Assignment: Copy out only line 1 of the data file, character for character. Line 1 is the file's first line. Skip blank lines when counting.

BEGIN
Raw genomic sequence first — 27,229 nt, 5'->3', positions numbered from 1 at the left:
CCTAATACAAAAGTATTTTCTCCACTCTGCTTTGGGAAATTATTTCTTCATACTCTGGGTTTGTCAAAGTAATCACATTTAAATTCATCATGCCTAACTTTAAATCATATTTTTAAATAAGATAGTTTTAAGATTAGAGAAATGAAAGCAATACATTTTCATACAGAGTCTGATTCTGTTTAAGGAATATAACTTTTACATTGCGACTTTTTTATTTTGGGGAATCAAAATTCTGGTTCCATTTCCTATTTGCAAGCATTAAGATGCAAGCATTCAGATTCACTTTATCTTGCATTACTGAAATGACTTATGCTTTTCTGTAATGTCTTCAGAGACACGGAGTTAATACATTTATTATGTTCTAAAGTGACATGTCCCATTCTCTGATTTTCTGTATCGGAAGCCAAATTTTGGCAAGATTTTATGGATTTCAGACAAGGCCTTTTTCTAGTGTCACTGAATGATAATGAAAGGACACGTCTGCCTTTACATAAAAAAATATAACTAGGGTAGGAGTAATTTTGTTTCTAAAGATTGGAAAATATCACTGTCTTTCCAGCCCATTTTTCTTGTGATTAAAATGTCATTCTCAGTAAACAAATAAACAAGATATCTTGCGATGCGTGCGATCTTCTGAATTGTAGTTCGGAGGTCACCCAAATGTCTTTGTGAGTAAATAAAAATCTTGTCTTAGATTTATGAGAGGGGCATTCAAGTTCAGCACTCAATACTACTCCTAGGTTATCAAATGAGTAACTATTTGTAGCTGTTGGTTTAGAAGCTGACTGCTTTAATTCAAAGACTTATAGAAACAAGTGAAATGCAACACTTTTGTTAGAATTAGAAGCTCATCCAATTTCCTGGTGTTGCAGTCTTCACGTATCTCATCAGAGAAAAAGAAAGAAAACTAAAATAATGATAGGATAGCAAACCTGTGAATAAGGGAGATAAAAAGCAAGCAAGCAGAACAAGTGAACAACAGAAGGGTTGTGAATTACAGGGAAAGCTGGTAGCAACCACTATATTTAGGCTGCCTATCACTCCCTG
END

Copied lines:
Raw genomic sequence first — 27,229 nt, 5'->3', positions numbered from 1 at the left: